Among the many things an urban Yuppie likes to do is TALK – talk, converse, discuss, and even argue over a cup of coffee, a drink, or a smoke. The topics vary from the latest twist in Game of Thrones to existential questions about life and its perils. Speaking of perils, quarter-life career crisis is something that takes up a huge fraction of the urban professional’s mind. Little wonder the Generation Y hops jobs and invests their time, energy and savings in their personal or business endeavours of interest. This population however, has ostensibly witnessed their predecessor generation stick to one job till they happily retire at the age of sixty.
According to a survey published by LinkedIn, 75% of millennials aged 25 to 33 say they have experienced a quarter-life crisis, often because of their careers. This could be more serious than the typical mid-career crisis you often heard people facing in their late 40s and 50s, when they had the financial cushion to take a break and figure things out.
Employee retention has become such a huge challenge that a few years ago many multinational companies introduced programmes to recognise duration-related milestones at work – milestones that went as low as five years.
So, what is this that makes millennials feel asphyxiated barely half way into the career path?
Take the case of Jahnavi Ghosh, 30, Graphic Designer. Her reasons to jilt her current employer are pretty standard – an insecure and ‘nosy’ manager who is high on micro management and low on recognition, clients with unreasonable expectations, and daily three hours of commute through heavy traffic. Unless you are Dwight Schrute from The Office, you wouldn’t want to hang around in that office for too long. It is anything but natural to religiously update the resume and look for a ‘better’ job.
There is also the classic case of passion vs rent. Ranjana Sinha, 32, Product Manager at a Fortune 500 company is in a bit of a Sophie’s Choice type situation. By her own admission, she enjoys the work and perks that come with her profile. She travels around the world and commands respect at her workplace. The hours are flexible, and the paygrade is viable. Yet, that is not enough. Why? One would wonder. Ranjana happens to be talented singer with a few singles and covers up her sleeve. Her wish is to commit to music completely, but bills hold her back.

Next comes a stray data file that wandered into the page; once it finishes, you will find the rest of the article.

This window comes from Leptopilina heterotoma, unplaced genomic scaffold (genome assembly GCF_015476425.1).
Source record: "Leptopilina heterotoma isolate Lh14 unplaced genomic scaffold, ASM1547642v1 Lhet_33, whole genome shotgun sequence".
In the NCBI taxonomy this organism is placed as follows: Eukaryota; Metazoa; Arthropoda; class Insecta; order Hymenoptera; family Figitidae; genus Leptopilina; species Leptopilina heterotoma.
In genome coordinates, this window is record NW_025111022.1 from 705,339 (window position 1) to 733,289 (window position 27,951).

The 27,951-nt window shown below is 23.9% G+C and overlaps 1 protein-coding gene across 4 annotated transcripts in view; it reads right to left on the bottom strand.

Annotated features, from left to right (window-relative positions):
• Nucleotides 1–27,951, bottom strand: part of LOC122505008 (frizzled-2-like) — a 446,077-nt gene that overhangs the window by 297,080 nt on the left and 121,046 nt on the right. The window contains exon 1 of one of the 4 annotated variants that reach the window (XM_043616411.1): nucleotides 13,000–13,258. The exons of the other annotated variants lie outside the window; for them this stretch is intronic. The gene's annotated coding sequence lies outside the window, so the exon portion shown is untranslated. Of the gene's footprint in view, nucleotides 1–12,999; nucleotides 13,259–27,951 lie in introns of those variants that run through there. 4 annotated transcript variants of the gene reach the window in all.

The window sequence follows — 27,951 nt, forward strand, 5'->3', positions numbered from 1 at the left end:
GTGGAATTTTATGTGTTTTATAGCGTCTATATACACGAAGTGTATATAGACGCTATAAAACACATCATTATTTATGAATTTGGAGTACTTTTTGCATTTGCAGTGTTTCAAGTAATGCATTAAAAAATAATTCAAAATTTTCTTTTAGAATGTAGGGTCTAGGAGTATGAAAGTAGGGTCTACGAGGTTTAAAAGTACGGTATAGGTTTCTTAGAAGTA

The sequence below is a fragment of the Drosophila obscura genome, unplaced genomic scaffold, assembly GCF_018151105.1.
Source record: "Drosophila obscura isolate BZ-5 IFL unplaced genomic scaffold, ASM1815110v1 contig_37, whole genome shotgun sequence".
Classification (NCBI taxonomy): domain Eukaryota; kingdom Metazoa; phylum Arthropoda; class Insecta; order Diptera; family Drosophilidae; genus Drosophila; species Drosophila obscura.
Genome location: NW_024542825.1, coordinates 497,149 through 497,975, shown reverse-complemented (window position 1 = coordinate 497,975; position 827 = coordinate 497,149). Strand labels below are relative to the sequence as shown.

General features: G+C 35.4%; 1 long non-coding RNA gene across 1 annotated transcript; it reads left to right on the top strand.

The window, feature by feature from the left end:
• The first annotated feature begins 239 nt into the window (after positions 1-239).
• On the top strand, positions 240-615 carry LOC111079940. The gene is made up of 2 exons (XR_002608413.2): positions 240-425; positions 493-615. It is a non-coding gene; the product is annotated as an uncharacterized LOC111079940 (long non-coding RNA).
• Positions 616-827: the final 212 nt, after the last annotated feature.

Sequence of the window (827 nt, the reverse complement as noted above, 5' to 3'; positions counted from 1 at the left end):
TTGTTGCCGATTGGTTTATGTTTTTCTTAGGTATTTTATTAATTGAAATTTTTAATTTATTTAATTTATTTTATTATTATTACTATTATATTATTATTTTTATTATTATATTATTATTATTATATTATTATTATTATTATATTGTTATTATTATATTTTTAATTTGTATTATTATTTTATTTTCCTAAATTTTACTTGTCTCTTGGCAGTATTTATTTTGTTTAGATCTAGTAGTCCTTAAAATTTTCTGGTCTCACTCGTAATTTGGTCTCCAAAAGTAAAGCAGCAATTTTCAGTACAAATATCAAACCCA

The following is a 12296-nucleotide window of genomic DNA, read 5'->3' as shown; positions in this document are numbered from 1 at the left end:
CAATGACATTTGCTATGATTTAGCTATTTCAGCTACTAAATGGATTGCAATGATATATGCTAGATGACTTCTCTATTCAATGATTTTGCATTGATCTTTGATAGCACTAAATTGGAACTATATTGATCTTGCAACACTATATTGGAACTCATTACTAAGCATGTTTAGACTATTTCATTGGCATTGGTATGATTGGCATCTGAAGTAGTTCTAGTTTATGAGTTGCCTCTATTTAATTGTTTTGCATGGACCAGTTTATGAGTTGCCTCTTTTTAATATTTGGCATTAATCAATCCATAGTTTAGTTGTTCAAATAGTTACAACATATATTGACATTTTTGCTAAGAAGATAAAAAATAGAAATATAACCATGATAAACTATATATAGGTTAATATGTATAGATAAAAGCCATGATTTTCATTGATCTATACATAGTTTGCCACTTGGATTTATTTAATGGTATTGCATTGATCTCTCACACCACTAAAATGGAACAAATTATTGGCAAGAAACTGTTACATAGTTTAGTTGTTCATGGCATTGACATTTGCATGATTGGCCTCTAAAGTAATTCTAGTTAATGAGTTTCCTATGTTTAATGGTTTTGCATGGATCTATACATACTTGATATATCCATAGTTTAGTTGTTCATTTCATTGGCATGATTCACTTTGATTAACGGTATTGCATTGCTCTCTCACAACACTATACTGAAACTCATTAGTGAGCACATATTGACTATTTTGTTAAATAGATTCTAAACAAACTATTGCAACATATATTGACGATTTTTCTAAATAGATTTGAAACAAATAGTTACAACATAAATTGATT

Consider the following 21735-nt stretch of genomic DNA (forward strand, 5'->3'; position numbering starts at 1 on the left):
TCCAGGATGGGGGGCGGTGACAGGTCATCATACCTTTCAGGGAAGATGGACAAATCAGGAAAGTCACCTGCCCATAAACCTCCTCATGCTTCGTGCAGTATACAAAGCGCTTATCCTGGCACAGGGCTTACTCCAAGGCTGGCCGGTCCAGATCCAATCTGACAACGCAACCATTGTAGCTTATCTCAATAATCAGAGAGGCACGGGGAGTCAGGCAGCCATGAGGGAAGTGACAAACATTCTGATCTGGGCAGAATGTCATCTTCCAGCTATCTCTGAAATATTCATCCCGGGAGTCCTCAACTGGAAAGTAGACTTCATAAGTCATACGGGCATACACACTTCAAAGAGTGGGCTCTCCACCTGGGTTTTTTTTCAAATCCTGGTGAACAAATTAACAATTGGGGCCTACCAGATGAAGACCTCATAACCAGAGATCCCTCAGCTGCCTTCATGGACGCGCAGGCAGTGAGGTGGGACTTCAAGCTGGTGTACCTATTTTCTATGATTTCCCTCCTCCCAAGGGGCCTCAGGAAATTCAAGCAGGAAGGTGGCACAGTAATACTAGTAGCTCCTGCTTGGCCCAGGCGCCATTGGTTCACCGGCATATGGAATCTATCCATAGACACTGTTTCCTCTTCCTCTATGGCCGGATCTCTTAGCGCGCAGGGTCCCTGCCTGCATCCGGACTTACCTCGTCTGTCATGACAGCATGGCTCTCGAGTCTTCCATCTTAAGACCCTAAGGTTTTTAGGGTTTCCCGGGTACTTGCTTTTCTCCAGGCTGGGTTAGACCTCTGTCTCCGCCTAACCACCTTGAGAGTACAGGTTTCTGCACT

Meanwhile, Abraham Varghese (name changed), 28, Professor of Biotechnology gave us a whole new perspective altogether. When the question of job satisfaction was raised, his response was prompt. “I teach some of the brightest minds in Bengaluru. My students come from some of the best colleges and universities in Bengaluru, and I enjoy interacting with them. I have studied science for a purpose and I feel I have fulfilled it,” he said. Asked if he wanted to continue doing what he does, he promptly replied, “I studied science for a reason, to understand the world and explain it to others. But I feel have already done that. It’s about time, I do something else… something more.”
While Baby Boomers stayed attached to a single employer for decades, their subsequent generations arguably changed the game. So, what drives this generation to seek change so often and so strongly (at times desperately)? We drew some parallels and got a little clarity about this changing trend.
- The purpose of a job or career for the older generation was to settle down and grow roots; while millennials are determined to fly high.
- Opportunities and information are easily available, which arms the millennial with the right tools to venture out on their own if and when they choose to.
- Previous generations worked for stability, while millennials are driven by the dire need to create their own identity.
- And to be fair, sometimes the employee doesn’t leave the company by choice. Loyalty is a two-way street, and having witnessed how most companies resort to downsizing during financial crises, millennials prefer to keep their options open.
The millennial’s need for change and challenges has actually paved way for positive sea changes at the work place. Options such as internal mobility, learning and development programmes, and leadership development programmes not only keep employees interested, but help in carving their career path.
Yet, the monkey mind rules young hearts. Monotony has no place in the millennial’s dictionary and career decisions are taken much more impulsively. The restlessness and frustration that clouds young professionals is disconcerting; but the good news is, this could be a blessing in disguise. Since employee retention became a concern, employers have consciously invested in developing career route maps and giving employees a better sense of direction. As for those born to be wild, the smart ones are channelising their restlessness towards becoming creators and innovators.